Starting with a 16-point effort Dec. 23 against Texas, Smith has reached double figures in eight consecutive games. Check out these numbers:
16 points, 9 assists 0 turnovers vs. Texas
13 points, 4 assists, 1 turnover vs. Tennessee Tech
11 points, 2 assists, 4 turnovers vs. East Tennessee State
13 points, 7 assists, 1 turnover vs. Mississippi State
17 points, 3 assists, 1 turnover vs. Vanderbilt
14 points, 3 assists, 1 turnover vs. Ohio State
19 points, 3 assists, 3 turnovers vs. Auburn
10 points, 2 assists, 2 turnovers vs. South Carolina
During that eight-game stretch Smith shot 44.8 percent (39 of 87) from the floor, including 35.3 percent (6 of 17) from 3-point range. After some early struggles with the transition from shooting guard to point guard, he found a groove around Christmas time and has been in it ever since.
"It's like Ramar's in his own little world when he's out there playing," fellow freshman Wayne Chism says. "It's like ‘Don't nobody say nothing to Ramar. Ramar's going to play well.'"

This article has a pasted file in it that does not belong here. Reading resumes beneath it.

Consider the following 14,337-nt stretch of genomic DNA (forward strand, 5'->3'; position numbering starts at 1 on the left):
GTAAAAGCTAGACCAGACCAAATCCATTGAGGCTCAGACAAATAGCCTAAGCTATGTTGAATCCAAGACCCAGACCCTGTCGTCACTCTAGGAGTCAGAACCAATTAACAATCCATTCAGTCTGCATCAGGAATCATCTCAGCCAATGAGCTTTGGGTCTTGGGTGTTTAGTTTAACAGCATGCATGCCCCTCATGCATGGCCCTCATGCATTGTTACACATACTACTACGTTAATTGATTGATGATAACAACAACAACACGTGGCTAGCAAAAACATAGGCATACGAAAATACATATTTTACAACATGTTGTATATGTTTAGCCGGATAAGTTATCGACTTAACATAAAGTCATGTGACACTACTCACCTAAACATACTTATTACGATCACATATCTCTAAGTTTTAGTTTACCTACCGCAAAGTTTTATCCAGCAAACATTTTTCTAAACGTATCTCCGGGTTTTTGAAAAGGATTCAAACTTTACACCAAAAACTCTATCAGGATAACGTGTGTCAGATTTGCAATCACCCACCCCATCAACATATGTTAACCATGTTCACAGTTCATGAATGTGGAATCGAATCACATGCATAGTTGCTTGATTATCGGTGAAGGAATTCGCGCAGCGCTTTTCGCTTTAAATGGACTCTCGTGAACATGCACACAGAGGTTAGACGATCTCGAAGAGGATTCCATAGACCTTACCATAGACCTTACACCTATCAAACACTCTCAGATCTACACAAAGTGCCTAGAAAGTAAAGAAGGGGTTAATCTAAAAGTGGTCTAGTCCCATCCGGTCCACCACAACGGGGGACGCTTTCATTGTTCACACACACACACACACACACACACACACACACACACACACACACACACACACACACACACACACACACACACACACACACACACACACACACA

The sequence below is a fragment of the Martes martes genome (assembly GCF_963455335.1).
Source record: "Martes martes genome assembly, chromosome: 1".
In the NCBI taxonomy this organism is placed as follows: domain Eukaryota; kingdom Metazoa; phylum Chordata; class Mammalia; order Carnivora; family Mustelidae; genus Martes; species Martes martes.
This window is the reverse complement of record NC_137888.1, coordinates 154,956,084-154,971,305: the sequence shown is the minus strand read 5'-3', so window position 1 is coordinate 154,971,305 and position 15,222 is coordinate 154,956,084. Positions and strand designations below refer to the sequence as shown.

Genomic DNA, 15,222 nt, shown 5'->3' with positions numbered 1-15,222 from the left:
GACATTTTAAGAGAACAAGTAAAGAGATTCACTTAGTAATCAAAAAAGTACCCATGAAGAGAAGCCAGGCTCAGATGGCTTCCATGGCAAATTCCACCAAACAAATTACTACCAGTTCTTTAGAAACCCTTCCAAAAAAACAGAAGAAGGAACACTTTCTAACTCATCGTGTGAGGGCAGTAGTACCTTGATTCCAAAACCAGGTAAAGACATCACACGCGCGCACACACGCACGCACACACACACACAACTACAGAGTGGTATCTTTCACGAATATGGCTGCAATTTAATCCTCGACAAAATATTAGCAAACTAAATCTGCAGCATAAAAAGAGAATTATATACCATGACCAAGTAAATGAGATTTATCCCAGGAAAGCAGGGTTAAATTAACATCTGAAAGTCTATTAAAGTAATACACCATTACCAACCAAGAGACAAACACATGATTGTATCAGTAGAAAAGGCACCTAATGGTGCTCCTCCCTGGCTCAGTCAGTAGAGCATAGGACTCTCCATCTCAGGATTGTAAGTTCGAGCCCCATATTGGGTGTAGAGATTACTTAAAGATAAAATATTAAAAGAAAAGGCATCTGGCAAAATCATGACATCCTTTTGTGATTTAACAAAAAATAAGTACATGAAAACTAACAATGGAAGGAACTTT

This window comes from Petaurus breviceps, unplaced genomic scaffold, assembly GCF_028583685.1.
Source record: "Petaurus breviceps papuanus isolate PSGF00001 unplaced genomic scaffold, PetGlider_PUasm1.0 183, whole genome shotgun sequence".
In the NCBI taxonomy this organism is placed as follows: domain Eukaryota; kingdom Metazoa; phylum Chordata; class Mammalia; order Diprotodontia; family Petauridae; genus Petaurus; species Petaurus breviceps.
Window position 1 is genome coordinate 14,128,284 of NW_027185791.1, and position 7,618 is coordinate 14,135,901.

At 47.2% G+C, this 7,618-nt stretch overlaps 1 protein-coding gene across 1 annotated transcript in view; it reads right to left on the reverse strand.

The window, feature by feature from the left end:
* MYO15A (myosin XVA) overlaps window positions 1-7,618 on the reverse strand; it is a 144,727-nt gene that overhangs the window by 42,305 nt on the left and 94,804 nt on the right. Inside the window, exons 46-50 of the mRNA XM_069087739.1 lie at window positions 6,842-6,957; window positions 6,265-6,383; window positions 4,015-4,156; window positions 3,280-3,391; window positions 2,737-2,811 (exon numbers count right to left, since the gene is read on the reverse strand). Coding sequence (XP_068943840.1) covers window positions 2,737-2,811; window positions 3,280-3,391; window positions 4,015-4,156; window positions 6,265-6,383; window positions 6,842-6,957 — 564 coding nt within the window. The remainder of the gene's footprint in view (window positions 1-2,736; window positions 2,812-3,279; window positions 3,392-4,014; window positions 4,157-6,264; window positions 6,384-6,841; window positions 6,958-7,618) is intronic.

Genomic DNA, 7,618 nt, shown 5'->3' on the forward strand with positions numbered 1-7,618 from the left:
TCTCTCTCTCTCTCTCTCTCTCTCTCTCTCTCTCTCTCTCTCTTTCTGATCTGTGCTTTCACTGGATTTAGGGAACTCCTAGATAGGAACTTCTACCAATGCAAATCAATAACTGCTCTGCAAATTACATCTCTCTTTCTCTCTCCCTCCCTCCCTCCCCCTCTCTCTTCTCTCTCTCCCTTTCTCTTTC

A superior leaper, Smith scores with surprising ease over taller opponents and hits the backboards exceptionally well for a guard. He had 9 rebounds Jan. 13 against Ohio State and 8 last Saturday against South Carolina.
"Sometimes Ramar gets more rebounds than we (big men) do," the 6-9 Chism notes, shaking his head. "He just goes to the glass."
Minus Lofton, Tennessee will need Smith going to the glass for points, more so than rebounds, tonight in Oxford. Smith can't make up those 21 points all by himself but he should head up the committee. That makes the prospect of life without Lofton a bit more palatable.
"It's a lot easier with Ramar playing better and with great confidence," Pearl says. "He's such a great competitor. He's got a real strong will to win. I don't think he's afraid of anything, and that's really unusual for a freshman.
"He's going to wind up being the most consistent of our freshmen."
He might also wind up being the answer to the question: How will the Vols offset the loss of Lofton's 21 points?